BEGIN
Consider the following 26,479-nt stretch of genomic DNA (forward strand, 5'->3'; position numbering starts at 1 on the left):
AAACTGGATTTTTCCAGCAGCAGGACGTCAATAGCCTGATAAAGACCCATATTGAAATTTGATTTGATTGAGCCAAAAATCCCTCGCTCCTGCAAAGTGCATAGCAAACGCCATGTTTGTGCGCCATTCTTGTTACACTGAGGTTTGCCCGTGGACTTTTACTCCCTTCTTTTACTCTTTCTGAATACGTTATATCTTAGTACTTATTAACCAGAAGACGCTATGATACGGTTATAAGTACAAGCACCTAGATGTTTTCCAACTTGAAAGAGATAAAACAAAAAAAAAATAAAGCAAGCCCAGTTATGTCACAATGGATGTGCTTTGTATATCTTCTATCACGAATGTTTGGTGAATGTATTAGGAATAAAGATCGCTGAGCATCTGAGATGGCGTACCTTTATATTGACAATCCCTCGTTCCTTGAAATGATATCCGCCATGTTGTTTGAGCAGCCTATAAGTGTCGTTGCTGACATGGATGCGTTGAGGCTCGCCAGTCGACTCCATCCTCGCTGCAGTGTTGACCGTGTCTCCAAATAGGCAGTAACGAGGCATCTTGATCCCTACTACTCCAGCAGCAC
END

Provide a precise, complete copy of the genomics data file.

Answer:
Consider the following 26,479-nt stretch of genomic DNA (forward strand, 5'->3'; position numbering starts at 1 on the left):
AAACTGGATTTTTCCAGCAGCAGGACGTCAATAGCCTGATAAAGACCCATATTGAAATTTGATTTGATTGAGCCAAAAATCCCTCGCTCCTGCAAAGTGCATAGCAAACGCCATGTTTGTGCGCCATTCTTGTTACACTGAGGTTTGCCCGTGGACTTTTACTCCCTTCTTTTACTCTTTCTGAATACGTTATATCTTAGTACTTATTAACCAGAAGACGCTATGATACGGTTATAAGTACAAGCACCTAGATGTTTTCCAACTTGAAAGAGATAAAACAAAAAAAAAATAAAGCAAGCCCAGTTATGTCACAATGGATGTGCTTTGTATATCTTCTATCACGAATGTTTGGTGAATGTATTAGGAATAAAGATCGCTGAGCATCTGAGATGGCGTACCTTTATATTGACAATCCCTCGTTCCTTGAAATGATATCCGCCATGTTGTTTGAGCAGCCTATAAGTGTCGTTGCTGACATGGATGCGTTGAGGCTCGCCAGTCGACTCCATCCTCGCTGCAGTGTTGACCGTGTCTCCAAATAGGCAGTAACGAGGCATCTTGATCCCTACTACTCCAGCAGCAC